Tuesday, February 26, 2008

Grieving on Presidents' Day

I wrote this on Presidents' Day and decided to post it. Consider it a bit of a tribute to two wonderful people and to the slightly dysfunctional but fiercely loyal family they left behind.

Today, instead of lazing around home or going shopping for Presidents' Day, I packed my daughter and most of my cleaning supplies into my small Honda and drove to my paternal grandparents' home. My grandfather's wife has retrieved all her things and left the home feeling truly empty. My two uncles and two of my aunts were there. Tensions have been high since my grandfather passed away, but the feeling today was one of industry and nostalgia. My throat caught when I first walked into the house. I thought I had anticipated the feeling of realizing yet again that my grandparents were gone, but I hadn't prepared myself enough. The leftover shell that once housed a living, breathing couple lay stripped of most of its character, but whispering stories still lurked in the corners, waiting to be uncovered with brooms and spic-and-span-soaked rags.

Our main goal was to clear out the kitchen. My father and his siblings had decided to rent the house to a friend of my aunt. All of the dishes, utensils and other detritus that can collect in a kitchen was slated to one of three fates: the garbage, the thrift store or to a room to be picked over by family. I was allowed to take anything in the thrift store pile. I didn't take much, mostly a couple of odds and ends: a set of tongs, a garlic press, an old-fashioned ice cream scoop. Nothing that held any real meaning.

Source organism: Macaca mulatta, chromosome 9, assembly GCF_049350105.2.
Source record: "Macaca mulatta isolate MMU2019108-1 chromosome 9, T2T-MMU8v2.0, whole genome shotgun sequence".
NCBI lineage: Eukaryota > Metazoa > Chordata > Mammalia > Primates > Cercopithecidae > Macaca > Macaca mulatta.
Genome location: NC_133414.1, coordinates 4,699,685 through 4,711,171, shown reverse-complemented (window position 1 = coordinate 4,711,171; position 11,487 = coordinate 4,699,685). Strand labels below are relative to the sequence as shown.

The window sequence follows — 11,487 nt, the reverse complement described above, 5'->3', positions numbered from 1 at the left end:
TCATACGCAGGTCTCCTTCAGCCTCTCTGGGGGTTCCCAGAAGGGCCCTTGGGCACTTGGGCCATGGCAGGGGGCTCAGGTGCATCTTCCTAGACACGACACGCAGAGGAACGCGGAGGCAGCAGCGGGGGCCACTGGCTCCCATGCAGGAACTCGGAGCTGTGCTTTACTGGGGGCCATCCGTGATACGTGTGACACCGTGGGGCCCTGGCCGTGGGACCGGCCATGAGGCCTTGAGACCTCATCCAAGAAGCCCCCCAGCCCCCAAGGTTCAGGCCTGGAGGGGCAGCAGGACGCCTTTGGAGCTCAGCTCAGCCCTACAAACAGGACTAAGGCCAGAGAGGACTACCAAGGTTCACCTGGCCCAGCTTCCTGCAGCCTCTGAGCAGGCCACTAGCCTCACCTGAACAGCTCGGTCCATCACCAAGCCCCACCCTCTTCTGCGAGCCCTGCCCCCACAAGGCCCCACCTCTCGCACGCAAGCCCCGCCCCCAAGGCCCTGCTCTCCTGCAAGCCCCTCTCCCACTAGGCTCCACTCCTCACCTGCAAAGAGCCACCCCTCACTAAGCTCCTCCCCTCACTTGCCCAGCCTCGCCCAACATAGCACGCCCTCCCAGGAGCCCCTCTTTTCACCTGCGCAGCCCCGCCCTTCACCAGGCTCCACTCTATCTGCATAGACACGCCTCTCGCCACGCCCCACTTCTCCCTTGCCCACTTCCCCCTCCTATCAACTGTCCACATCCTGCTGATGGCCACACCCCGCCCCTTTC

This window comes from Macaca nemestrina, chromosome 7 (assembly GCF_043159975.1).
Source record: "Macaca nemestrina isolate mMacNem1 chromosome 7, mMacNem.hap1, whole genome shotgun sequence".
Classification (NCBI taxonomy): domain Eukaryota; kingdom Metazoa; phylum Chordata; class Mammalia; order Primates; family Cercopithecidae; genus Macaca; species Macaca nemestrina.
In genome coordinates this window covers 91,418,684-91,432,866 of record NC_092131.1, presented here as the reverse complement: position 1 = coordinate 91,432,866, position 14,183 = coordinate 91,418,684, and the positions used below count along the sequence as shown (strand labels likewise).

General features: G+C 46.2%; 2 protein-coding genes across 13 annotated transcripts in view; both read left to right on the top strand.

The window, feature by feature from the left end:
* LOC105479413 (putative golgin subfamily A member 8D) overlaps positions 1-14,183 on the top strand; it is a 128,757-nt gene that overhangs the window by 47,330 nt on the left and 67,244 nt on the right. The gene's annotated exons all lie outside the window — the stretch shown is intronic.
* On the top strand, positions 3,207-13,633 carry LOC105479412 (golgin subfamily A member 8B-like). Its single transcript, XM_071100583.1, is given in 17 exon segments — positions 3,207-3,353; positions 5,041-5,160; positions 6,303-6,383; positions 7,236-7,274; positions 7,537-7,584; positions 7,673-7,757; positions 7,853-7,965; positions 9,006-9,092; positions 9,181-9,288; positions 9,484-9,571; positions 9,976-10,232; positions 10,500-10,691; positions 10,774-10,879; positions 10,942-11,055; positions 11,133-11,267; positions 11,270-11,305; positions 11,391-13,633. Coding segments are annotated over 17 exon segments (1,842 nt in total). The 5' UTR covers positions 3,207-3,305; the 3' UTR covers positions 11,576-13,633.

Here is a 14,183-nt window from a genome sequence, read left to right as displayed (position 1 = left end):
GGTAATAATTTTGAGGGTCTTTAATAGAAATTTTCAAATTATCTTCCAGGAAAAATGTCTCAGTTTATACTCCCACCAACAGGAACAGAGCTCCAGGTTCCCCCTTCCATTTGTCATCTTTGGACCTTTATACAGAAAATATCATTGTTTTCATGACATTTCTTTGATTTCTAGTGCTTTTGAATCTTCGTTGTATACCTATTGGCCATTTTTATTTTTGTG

As we sorted through things, we came to a hanging sorter with three pockets labeled "Letters". "Bills". "Misc". In the short time I lived with my grandparents, before I went to college, I helped my grandmother sort her coupons, matching them to the things she wanted to buy. My aunt decided to send it to the thrift store. I quickly scooped it up. To me, it was not junk. My grandmother passed away nearly nine years ago. I miss her.

The family - and by that, I mean my grandparents children - decided that the grandchildren would have no claim on the things left behind. Once the children claimed what they wished, the grandchildren could pick over what was left. There is little to no chance I will have anything else to remember my grandmother by, not until my own parents pass on.

I didn't realize how bittersweet helping to clean my grandmother's house would be. I am a child of the military. Places are not meant to have meaning. Yet, in all the places I moved, I always knew my father's and mother's parents were there. Their houses never really changed. They were anchors in an otherwise drifting life. Now, the house remains, but the anchor is gone. It did not break suddenly. It slowly rusted as my grandmother died, replaced by my grandfather's new wife, and then finally gone when my grandfather joined my grandmother.

My mom's mother recently entered a nursing home. I feel that my grandfather will not be far behind. Their farmhouse is now the last of my anchors. It, too, will soon rust through. Then, I shall be left to find new anchors.

We were visited by a cat. I am allergic to cats, but I love them. This one was small, colored a rusty black and had eyes the color of new pine needles. She was dusty, but affectionate, though she was afraid of my exuberant daughter. She was a stray. I told her I would take her home if she stayed until we left. The tiny, superstitious part of my mind wondered at the coincidence of a black cat visiting so insistently at a time like this. I find that animals, particularly cats, tend to come when I need something soft and living to touch. By the time I left the house, she was gone. I wish she had stayed.

I left the house feeling a little more at peace. Death has never been something to ruffle my feathers. I'm not sure if it is because I have never formed strong bonds with someone, or if it is because I have a very unorthodox view of death. It is probably a little of both. Whatever the reason, I always find myself feeling a little awkward when surrounded by the grieving, particularly when I should also be grieving. Today, I mourned my grandfather and my grandmother in truth by sorting through their things and remembering.

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